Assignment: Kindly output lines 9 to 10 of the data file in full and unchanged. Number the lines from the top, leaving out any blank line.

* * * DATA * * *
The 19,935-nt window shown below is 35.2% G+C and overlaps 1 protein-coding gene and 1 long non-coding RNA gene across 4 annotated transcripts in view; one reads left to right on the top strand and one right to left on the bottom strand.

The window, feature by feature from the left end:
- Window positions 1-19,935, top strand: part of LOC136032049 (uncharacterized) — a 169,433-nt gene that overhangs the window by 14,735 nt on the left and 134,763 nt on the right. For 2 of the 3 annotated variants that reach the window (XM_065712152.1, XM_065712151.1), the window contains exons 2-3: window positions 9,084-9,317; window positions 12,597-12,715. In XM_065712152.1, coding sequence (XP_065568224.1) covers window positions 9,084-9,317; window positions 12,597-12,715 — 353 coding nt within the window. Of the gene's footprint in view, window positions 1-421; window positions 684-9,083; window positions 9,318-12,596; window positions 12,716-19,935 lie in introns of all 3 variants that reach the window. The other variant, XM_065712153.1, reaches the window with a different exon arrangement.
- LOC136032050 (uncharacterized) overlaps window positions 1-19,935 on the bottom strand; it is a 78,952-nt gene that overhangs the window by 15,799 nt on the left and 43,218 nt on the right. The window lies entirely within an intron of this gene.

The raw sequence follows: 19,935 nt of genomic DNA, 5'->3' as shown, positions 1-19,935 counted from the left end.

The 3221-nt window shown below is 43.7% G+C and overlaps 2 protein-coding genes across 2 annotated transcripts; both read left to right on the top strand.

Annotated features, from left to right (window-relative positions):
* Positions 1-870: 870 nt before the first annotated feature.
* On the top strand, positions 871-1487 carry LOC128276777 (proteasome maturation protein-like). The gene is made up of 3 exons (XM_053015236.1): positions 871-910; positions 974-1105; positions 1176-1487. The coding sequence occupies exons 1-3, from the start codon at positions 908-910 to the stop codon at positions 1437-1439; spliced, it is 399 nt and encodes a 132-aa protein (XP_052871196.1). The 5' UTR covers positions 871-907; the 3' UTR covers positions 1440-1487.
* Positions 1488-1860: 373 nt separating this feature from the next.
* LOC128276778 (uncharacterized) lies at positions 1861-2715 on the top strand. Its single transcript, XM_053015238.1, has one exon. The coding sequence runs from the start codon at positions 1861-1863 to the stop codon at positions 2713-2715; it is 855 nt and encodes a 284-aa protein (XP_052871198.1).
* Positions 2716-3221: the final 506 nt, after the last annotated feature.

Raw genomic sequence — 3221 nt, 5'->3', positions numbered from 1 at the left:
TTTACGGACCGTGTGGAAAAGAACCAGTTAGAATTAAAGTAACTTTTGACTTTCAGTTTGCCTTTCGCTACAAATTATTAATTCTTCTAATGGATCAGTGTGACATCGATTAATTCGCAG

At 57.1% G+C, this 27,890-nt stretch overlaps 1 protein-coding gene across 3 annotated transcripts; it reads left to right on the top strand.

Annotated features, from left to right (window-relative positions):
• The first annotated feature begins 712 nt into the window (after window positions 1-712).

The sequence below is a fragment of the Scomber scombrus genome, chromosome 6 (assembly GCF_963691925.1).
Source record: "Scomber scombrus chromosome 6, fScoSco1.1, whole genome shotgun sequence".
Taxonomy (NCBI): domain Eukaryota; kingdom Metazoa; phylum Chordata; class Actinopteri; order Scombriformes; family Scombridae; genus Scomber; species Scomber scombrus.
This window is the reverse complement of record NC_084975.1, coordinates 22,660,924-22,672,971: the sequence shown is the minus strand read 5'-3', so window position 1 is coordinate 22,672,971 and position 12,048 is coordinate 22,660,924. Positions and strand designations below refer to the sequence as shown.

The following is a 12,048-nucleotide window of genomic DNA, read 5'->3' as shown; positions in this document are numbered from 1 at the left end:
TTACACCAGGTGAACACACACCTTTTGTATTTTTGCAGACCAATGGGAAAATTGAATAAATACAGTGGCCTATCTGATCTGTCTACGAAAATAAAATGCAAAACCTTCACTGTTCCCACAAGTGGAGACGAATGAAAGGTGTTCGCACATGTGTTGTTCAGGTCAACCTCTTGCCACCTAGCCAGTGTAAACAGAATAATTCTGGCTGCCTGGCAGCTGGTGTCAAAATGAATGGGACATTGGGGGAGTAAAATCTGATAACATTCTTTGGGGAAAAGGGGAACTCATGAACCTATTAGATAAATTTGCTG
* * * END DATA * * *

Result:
* On the top strand, positions 871-1487 carry LOC128276777 (proteasome maturation protein-like). The gene is made up of 3 exons (XM_053015236.1): positions 871-910; positions 974-1105; positions 1176-1487. The coding sequence occupies exons 1-3, from the start codon at positions 908-910 to the stop codon at positions 1437-1439; spliced, it is 399 nt and encodes a 132-aa protein (XP_052871196.1). The 5' UTR covers positions 871-907; the 3' UTR covers positions 1440-1487.
* Positions 1488-1860: 373 nt separating this feature from the next.